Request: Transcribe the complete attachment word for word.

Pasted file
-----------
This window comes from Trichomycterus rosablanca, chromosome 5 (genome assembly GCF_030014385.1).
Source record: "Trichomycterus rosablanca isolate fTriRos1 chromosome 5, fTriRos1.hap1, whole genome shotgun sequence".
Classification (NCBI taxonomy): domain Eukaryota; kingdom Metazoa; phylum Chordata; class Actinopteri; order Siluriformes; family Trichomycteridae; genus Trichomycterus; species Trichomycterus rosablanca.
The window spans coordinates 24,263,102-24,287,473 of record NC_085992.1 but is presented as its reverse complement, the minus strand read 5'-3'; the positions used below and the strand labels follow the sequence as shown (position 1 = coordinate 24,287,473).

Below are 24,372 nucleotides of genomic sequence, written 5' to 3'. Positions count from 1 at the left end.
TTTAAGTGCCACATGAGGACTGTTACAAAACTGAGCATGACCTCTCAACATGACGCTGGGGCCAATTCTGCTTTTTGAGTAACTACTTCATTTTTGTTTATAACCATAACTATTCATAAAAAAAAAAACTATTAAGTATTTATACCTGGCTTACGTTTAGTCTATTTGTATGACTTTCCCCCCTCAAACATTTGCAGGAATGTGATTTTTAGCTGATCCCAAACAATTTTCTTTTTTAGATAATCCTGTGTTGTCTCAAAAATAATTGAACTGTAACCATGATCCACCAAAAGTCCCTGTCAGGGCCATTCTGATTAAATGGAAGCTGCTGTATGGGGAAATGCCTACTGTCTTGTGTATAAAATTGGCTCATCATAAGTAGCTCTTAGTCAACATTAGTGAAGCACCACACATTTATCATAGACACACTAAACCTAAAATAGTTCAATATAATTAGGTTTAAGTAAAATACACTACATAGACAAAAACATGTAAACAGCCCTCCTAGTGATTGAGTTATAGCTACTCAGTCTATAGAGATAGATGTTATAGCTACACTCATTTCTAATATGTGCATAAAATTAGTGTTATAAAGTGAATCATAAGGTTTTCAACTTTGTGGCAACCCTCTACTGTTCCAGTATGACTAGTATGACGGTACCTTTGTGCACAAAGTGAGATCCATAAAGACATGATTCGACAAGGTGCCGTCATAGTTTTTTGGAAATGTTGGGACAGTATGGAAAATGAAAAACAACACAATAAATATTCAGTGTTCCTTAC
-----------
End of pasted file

This window comes from Trichomycterus rosablanca, chromosome 5 (genome assembly GCF_030014385.1).
Source record: "Trichomycterus rosablanca isolate fTriRos1 chromosome 5, fTriRos1.hap1, whole genome shotgun sequence".
Classification (NCBI taxonomy): domain Eukaryota; kingdom Metazoa; phylum Chordata; class Actinopteri; order Siluriformes; family Trichomycteridae; genus Trichomycterus; species Trichomycterus rosablanca.
The window spans coordinates 24,263,102-24,287,473 of record NC_085992.1 but is presented as its reverse complement, the minus strand read 5'-3'; the positions used below and the strand labels follow the sequence as shown (position 1 = coordinate 24,287,473).

Below are 24,372 nucleotides of genomic sequence, written 5' to 3'. Positions count from 1 at the left end.
TTTAAGTGCCACATGAGGACTGTTACAAAACTGAGCATGACCTCTCAACATGACGCTGGGGCCAATTCTGCTTTTTGAGTAACTACTTCATTTTTGTTTATAACCATAACTATTCATAAAAAAAAAAACTATTAAGTATTTATACCTGGCTTACGTTTAGTCTATTTGTATGACTTTCCCCCCTCAAACATTTGCAGGAATGTGATTTTTAGCTGATCCCAAACAATTTTCTTTTTTAGATAATCCTGTGTTGTCTCAAAAATAATTGAACTGTAACCATGATCCACCAAAAGTCCCTGTCAGGGCCATTCTGATTAAATGGAAGCTGCTGTATGGGGAAATGCCTACTGTCTTGTGTATAAAATTGGCTCATCATAAGTAGCTCTTAGTCAACATTAGTGAAGCACCACACATTTATCATAGACACACTAAACCTAAAATAGTTCAATATAATTAGGTTTAAGTAAAATACACTACATAGACAAAAACATGTAAACAGCCCTCCTAGTGATTGAGTTATAGCTACTCAGTCTATAGAGATAGATGTTATAGCTACACTCATTTCTAATATGTGCATAAAATTAGTGTTATAAAGTGAATCATAAGGTTTTCAACTTTGTGGCAACCCTCTACTGTTCCAGTATGACTAGTATGACGGTACCTTTGTGCACAAAGTGAGATCCATAAAGACATGATTCGACAAGGTGCCGTCATAGTTTTTTGGAAATGTTGGGACAGTATGGAAAATGAAAAACAACACAATAAATATTCAGTGTTCCTTAC